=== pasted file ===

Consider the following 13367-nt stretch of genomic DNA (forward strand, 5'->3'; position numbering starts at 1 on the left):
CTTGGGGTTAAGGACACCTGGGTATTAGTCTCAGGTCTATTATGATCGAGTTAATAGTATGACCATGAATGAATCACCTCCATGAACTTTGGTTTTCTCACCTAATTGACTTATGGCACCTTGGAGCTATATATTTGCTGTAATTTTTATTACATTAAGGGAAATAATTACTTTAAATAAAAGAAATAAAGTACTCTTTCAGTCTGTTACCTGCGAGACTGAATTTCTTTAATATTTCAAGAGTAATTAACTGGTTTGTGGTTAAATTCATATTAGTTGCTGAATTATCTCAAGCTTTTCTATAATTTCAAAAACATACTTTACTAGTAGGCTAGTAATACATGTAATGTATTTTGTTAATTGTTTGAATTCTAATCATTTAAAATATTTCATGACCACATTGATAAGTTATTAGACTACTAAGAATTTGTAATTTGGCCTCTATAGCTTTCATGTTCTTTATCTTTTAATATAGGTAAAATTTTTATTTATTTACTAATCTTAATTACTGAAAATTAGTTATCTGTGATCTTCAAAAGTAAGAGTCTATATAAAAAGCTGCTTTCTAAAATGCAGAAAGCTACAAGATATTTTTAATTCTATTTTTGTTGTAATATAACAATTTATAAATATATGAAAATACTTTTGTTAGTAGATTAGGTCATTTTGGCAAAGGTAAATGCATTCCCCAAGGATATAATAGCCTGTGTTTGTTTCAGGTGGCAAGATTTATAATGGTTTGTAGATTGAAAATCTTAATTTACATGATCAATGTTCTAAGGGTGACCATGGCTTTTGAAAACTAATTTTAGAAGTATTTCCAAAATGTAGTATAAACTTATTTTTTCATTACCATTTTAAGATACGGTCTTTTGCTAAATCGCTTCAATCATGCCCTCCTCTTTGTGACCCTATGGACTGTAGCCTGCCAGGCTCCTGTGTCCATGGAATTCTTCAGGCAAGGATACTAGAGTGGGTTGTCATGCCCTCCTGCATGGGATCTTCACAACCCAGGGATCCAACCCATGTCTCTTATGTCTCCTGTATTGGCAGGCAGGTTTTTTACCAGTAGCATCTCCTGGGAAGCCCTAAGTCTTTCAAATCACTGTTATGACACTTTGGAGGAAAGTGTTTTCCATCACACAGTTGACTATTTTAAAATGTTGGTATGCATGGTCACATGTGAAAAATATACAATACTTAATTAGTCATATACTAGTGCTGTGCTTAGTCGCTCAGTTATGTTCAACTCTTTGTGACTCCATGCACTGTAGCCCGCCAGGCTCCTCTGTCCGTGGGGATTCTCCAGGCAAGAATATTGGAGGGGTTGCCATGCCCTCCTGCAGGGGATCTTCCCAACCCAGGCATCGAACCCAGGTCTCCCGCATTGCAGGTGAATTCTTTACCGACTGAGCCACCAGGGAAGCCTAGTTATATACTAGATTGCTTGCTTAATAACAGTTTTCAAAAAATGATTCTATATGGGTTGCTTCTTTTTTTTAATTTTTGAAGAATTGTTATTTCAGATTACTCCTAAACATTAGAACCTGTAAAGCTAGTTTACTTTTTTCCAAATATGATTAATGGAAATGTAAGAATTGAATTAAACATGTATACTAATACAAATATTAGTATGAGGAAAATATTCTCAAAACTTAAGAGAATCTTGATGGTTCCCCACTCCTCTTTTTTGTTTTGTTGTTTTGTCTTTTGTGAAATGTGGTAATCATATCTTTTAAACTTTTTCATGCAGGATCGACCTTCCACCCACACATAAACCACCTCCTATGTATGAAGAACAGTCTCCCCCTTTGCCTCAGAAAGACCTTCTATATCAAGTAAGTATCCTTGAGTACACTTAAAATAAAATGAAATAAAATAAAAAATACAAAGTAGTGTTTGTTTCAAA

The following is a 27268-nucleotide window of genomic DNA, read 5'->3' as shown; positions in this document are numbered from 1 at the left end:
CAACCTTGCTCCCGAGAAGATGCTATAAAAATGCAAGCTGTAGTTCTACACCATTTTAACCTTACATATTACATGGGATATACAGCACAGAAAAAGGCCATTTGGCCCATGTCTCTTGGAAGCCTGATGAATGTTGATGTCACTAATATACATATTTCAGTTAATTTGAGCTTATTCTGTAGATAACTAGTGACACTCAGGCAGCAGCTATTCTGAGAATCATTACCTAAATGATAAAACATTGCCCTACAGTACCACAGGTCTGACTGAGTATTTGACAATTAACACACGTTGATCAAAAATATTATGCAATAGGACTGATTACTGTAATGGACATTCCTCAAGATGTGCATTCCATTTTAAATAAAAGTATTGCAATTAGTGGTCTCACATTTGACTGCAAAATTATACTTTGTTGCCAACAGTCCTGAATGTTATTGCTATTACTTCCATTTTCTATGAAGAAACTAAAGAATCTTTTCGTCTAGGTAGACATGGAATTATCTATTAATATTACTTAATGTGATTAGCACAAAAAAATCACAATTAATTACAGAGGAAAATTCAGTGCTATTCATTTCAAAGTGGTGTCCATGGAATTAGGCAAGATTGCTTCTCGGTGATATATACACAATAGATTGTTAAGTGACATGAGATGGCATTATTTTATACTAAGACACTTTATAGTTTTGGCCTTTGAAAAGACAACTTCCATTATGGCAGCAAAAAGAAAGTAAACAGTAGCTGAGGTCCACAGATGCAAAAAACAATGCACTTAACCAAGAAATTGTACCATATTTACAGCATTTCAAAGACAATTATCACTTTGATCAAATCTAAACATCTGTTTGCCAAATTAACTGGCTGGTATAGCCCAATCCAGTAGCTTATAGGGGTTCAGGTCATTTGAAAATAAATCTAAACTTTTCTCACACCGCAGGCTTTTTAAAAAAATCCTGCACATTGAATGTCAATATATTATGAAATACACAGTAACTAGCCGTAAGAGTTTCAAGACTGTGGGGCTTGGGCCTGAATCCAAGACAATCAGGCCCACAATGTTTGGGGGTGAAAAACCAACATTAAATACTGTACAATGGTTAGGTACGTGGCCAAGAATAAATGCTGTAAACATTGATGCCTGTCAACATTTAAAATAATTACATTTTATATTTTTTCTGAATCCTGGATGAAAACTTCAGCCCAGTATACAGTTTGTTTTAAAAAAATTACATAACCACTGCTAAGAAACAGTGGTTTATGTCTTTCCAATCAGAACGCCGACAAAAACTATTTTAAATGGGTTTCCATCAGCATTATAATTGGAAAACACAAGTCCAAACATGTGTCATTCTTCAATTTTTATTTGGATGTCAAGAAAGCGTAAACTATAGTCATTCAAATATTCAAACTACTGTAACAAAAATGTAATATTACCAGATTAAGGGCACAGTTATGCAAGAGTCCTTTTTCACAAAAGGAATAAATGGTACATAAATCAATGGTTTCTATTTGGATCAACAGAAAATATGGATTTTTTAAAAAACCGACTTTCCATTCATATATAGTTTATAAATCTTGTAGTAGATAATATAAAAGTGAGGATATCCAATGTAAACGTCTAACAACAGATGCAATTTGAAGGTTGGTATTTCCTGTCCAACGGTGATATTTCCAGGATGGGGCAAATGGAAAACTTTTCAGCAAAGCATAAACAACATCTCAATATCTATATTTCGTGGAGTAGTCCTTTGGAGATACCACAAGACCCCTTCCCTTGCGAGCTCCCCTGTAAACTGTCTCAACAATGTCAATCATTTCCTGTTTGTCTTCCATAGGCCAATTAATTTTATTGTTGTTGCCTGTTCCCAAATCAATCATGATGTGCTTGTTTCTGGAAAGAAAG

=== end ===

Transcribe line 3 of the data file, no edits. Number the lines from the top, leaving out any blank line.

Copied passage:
The following is a 27268-nucleotide window of genomic DNA, read 5'->3' as shown; positions in this document are numbered from 1 at the left end: